Justice as Portrayed in Crito

Essay by charles.lunUniversity, Bachelor's March 2010

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In the Crito, Socrates attempts to rationalize his final decision to surrender his opportunity to escape imprisonment by elucidating on the notions of justice, injustice, and how to deal appropriately with injustice. Although he does not offer a definite denotation of justice, he implies that justice requires that an individual abide by the laws of the city by virtue of their citizenship. This tacit agreement between the citizen and the state is established through the many benefits the state confers upon society and the community. Even if it is not explicitly stated, Socrates has agreed to obey the laws of the city and to remain just even in face of apparent injustice. As such, his reluctance to accept Crito’s arguments for escaping, such as to save Crito’s public face (Plato, 2005, pp. 44b-c), see to his children’s upbringing (Plato, 2005, pp. 45d), or act without cowardice (Plato, 2005, pp.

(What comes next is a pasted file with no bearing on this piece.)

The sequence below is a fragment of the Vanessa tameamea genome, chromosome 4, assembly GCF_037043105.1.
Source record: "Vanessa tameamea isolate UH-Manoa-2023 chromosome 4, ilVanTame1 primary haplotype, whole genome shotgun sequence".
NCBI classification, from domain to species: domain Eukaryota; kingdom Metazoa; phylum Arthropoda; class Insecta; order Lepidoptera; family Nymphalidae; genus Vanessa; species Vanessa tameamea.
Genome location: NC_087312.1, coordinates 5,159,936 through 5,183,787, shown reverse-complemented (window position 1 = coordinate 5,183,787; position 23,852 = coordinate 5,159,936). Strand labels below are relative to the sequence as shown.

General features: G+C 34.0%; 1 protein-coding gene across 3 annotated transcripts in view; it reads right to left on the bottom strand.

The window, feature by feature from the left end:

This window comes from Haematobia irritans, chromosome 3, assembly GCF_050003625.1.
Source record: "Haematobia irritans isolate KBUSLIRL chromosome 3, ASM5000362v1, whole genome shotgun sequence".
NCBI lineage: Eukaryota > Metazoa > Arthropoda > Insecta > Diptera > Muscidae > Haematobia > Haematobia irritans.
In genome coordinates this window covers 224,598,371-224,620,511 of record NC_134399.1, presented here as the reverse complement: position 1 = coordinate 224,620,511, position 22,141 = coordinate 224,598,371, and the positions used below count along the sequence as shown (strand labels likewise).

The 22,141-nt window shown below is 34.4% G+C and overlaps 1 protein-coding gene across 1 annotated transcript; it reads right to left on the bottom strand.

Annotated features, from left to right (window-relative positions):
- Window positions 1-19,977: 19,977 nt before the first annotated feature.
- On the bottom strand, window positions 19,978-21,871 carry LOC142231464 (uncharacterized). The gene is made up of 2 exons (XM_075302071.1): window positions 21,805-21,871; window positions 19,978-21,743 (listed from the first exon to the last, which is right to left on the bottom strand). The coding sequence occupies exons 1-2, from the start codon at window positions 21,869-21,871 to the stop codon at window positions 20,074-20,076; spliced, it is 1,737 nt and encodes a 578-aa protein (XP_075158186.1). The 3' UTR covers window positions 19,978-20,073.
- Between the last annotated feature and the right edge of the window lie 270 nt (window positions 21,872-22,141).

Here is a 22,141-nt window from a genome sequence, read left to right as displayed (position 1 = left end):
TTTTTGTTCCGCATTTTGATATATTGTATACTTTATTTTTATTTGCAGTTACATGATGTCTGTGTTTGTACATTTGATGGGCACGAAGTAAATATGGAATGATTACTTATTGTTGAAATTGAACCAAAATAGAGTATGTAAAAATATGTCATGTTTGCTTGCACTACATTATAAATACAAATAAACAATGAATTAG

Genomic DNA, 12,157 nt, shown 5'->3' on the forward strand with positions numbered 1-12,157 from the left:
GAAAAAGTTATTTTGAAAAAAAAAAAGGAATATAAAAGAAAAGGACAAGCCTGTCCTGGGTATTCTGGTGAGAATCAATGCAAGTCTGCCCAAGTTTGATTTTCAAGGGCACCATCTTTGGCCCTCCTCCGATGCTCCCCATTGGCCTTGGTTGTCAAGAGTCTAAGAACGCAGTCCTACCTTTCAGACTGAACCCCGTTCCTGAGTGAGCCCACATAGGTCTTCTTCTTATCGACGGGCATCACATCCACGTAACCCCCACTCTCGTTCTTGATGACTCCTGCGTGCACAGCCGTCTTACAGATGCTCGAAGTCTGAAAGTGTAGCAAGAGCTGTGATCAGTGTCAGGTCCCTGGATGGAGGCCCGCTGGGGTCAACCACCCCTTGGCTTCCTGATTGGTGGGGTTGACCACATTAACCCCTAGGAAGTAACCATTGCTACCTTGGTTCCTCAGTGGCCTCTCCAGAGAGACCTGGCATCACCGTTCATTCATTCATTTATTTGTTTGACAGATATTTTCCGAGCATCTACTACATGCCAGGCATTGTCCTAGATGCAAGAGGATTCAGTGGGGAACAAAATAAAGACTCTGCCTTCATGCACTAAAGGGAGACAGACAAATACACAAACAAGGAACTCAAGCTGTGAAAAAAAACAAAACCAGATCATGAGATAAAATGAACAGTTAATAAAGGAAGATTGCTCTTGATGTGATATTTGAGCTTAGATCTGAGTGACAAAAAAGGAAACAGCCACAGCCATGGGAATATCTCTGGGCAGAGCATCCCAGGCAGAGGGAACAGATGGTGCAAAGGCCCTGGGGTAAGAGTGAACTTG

45e-46a), are conducive to his understanding of the good life and how to achieve it. By following his guiding maxim that one should never do wrong regardless of the circumstances, Socrates purports a moral view that escaping an unjust sentence would be equivalent to wishing destruction upon the city. This is ultimately rooted in a deeper conviction that the laws of the city are supreme and should be followed as to reinforce the survival of the city. The disobedience of laws would, therefore, lead to the moral decay of citizens and instigate chaos and disorder.

In order to understand Socrates’ notion that to escape imprisonment would be equivalent to wishing destruction upon the city, one must examine the ethical stance from which Socrates’ moral maxim of never committing injustice (Plato, 2005, pp. 49b) originates. Essentially, this is a claim that an individual has duties and obligations to the...